Late For School Again Today
(A Photograph: An Israeli Settler Protects His Daughter During an Attack on the Road Linking the Crossing Between…)
On a road crossing the desert pastures of Palestine,
a no-stop-street STOP sign stops
foot traffic in its tracks, turns
with Holy quiet
anticipation, faces faces, face to face, so close
to the impending
to see what impends, unbuttons
the top button of a suicide vest and blasts into
oblivion the slow science of walking to school.
No-school-bus-to-ride suicide. My father and I, we walked
this morning into the evil blue breasts of
a vest disguised
by the makeup of a made-up pretty woman without.
Detonation: fresh green butter beans blasted
into split peas,
still green, between
the East Bank and the West Bank of no
river to speak Holy of.
market square fully aware without
being fully aware. Ugly
love in the pretty eyes of an ugly,
maybe-it-won’t-rain again today.
God must be still asleep or she might be
We keep still, my father and I. Leaf
shaking without a tree. We,
stranded beneath a Palestine
vegetable stand table. Overly ripe
avocadoes implode, guacamole-cilantro.
Onions, diced, sliced
twice like a salad. Carrots, cabbages
blasted into freshly pickled
cabbage slaw. Cucumbers, celery,
olives, white grapes, all bleed red. Dead
red potatoes, dead chicken feather
broth, tomatoes stewed into
dead homemade soup. Harmonic,
a morning menu of the unlucky breakfast.
We keep still.
I can feel fear in the length of
my father’s beard, longer than my hair,
longer than my life. His wife, my mother,
my father loved beyond mistake.
Promises, now, so uneven, so Holy unreal.
The air smells like dead people’s smoke.
chokes to tick. I am late for school.
I can hear bells ringing in my ear.
Here, life is a step-stop stone
in an ancient city of two suns
and one crescent moon. Soon
seems not to know how to forget
or forgive. But I ask
how can any God asks anybody
to settle for this life where children fall,
Every day we walk to school between
borders and bombs
and stray bullets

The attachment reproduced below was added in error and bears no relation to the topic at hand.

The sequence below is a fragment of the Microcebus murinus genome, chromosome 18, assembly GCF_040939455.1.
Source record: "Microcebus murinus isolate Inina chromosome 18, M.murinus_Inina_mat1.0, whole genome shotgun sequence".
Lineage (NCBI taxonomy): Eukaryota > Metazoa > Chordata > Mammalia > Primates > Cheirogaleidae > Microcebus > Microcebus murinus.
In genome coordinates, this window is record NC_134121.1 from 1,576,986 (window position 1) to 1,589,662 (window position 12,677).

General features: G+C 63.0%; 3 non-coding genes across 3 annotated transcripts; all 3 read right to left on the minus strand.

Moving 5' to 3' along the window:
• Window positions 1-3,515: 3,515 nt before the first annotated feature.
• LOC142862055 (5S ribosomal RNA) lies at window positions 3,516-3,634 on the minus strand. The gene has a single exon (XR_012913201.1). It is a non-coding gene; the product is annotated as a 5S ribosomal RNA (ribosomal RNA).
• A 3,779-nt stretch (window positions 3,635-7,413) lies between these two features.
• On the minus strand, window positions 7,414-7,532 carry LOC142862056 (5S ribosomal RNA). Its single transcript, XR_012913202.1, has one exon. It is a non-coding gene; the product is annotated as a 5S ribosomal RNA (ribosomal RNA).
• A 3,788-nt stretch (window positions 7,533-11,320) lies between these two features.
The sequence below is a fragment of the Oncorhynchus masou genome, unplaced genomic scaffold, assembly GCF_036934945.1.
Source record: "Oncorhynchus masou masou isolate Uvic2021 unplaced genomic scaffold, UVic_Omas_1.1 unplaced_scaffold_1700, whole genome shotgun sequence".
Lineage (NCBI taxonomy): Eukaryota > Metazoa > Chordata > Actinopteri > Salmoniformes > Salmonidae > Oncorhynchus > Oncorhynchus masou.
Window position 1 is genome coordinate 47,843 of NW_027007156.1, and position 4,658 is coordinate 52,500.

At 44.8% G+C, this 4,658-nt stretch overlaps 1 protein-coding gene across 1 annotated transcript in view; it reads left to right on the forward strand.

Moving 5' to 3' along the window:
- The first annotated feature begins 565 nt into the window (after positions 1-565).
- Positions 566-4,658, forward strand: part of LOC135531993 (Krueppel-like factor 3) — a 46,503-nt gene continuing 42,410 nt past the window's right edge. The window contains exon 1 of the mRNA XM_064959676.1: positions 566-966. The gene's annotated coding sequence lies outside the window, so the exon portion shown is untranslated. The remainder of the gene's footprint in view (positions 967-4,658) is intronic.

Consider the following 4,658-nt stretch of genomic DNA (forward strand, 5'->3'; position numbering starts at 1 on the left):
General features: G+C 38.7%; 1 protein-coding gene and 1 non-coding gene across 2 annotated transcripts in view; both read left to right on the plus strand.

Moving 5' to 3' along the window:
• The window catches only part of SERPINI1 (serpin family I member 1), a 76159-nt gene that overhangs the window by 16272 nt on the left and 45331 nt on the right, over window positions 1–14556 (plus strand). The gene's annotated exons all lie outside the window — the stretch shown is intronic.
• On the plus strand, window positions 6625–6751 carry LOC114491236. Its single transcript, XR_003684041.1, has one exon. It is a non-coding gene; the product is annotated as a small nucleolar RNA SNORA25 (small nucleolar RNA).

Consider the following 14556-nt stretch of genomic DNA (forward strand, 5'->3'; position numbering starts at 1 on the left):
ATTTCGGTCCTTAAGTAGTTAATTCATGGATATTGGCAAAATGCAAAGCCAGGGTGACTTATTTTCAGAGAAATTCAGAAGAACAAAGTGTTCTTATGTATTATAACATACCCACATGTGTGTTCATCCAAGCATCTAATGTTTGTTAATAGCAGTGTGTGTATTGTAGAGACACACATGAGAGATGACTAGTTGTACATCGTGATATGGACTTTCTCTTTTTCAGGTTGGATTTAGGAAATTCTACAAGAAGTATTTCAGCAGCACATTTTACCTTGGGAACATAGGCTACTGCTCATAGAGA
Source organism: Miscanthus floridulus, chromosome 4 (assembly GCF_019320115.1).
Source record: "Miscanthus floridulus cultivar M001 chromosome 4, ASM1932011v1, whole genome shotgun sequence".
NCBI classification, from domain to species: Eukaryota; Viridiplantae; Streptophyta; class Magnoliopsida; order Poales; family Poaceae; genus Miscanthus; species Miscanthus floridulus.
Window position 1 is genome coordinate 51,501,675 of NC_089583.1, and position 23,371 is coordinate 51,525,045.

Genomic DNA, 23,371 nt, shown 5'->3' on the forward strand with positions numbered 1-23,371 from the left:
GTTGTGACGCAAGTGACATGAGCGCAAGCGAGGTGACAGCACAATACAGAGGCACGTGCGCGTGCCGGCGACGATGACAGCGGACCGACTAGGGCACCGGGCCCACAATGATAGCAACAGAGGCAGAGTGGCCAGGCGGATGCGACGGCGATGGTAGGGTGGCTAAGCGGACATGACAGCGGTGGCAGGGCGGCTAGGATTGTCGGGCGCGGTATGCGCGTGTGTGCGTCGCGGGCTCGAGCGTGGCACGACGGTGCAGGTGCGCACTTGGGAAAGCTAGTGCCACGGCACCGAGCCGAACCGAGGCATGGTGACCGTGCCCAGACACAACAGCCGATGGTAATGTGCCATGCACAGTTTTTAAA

with our names already written in roll books.
I am 15 years old,
I am Jewish,
I am a pretty girl without the makeup
my father does not allow. We’re settlers,
we’ve settled into the sounds
of war auditorium music: Mother, dead.
I was 5. The weathered sandpaper of mother’s
memory has rounded off the blasted sharp edges of
this, a table we now perch beneath,
clinging to despair disguises as hope,
watching apples trade
stock market prices with oranges.
100% Juice, a tin can rolling down
the sad but shady
side of the road. A bicycle frame with no
front tire can’t see its back wheel
slower and slower and slower until…
Only the children know all too well,
it will stop turning over
the dead face of no promise of peace
on this earth. Blasted
a man pats the sacred ground around
his left foot,
looking for his wedding ring
finger. Smiling iceberg lettuce burned
God awful smoke music.
Shaking, still, we keep perfectly,
from the ills of invented
hate. Late for school, crammed into
the perfect pocket of
a nylon suicide vest. There will be no test
today, no final exit examination,
no questions, no nothing but God
forsaken, God awfully bad poetry
blasted into then onto
the blown up, bullet proof margins of
desert brown, bulletproof notebook paper.
Earl S. Braggs
A North Carolina native from the rural-back-woods-fishing community of Hampstead, Earl Sherman Braggs is a UC Foundation and Battle Professor of English at the University of Tennessee at Chattanooga. Braggs is the author of fourteen collections of poetry. Hat Dancing with Miss Bessie Smith, Cruising Weather Blues and Negro Side of the Moon are his latest. Among his many awards are the Anhinga Poetry Prize, the Cleveland (Ohio) State Poetry Prize (unable to accept, manuscript won in two places at the same time), the C&R Poetry Prize, the Jack Kerouac International Literary Prize, the Knoxville News Sentinel Poetry Award and the Gloucester County Poetry Prize. Braggs’ novel, Looking for Jack Kerouac was a finalist for the James Jones First Novel Contest. His memoir, A Boy Named Boy, was published by Wet Cement Press. Obama’s Children is forth coming from Madville Press.